The Original London Cast Recording featuring 23 tracks was released on 10 August 2018, which was recorded live over several performances (although it is labeled as the "Original London Cast Recording", the album features Nic Greenshields as The Monster, who replaced Shuler Hensley).[26][27]

The West End production closed on 25 August 2018 after 11 months. Following the announcement of the West End production's closure, it was also announced that a UK tour will begin in September 2019.[26]

Synopsis[edit]

Act I[edit]

In 1934, the villagers of Transylvania Heights celebrate the funeral procession of the mad scientist, Dr. Victor von Frankenstein. However, Inspector Kemp, who has a wooden right arm and wooden left leg, tells the town of the existence of Victor's grandson: Frederick, the Dean of Anatomy at New York's Johns, Miriam and Anthony Hopkins School of Medicine. The village idiot, Ziggy, convinces the other villagers that there is no way a New York doctor would come to Transylvania, thus continuing the celebration ("The Happiest Town").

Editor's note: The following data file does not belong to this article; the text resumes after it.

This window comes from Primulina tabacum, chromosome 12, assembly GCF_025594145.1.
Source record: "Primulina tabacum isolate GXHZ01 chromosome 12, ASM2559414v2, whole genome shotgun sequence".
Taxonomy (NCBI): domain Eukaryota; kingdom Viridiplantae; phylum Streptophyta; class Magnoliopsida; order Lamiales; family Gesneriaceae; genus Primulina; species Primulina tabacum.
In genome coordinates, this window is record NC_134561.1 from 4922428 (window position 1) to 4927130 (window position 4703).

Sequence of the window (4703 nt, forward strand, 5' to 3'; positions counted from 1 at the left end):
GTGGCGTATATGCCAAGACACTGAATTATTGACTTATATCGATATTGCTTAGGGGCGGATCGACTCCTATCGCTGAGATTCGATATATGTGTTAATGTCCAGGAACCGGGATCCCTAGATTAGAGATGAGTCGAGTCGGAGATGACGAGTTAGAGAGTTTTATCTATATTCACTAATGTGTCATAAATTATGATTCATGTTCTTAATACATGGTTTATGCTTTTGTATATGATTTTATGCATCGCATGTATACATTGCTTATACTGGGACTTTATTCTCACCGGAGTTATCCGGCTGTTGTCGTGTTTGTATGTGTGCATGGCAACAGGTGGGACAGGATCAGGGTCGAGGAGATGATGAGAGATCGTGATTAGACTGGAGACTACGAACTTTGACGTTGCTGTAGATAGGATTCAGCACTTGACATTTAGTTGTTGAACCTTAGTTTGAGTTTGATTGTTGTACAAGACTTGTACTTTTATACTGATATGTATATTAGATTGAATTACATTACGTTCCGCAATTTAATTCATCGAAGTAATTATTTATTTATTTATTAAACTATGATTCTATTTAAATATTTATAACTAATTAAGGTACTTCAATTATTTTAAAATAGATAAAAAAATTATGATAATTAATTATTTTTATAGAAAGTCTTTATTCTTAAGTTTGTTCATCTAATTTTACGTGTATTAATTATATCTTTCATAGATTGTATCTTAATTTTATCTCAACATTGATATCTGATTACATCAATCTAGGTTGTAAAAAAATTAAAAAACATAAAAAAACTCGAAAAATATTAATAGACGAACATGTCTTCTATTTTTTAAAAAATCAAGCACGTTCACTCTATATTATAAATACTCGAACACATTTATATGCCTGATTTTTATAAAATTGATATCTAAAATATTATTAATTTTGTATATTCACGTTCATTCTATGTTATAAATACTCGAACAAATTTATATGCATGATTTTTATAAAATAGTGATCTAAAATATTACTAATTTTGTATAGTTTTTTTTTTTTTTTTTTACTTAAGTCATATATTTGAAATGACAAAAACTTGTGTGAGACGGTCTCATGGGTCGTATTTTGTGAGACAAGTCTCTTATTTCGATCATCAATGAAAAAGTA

In New York, Frederick Frankenstein is embarrassed to be a Frankenstein, insisting his name be pronounced "Fronkensteen" and that he is not a mad-man but a scientist. He teaches his students about the greatest mind of science ("The Brain"). After learning that he has inherited his grandfather's castle in Transylvania, he is forced to resolve the issue of the property. As Elizabeth Benning, Frederick’s fiancée, sees him off, it is clear that their relationship is far from physical as Elizabeth enumerates all the lustful situations from which she is abstaining (“Please Don’t Touch Me”).

Arriving at Transylvania Heights, Frederick meets the hunchback Igor (pronounced "Eye-gore"), the grandson of Victor's henchman, who is over-joyed to meet Frederick. Igor tries to convince him to continue in his grandfather's footsteps ("Together Again"); he has already hired the services of Inga, a yodeling lab assistant with a degree in Laboratory Science from the local community college. After a wagon ride to Castle Frankenstein("Roll In The Hay"), they meet the mysterious Frau Blucher, whose spoken name frightens the horses.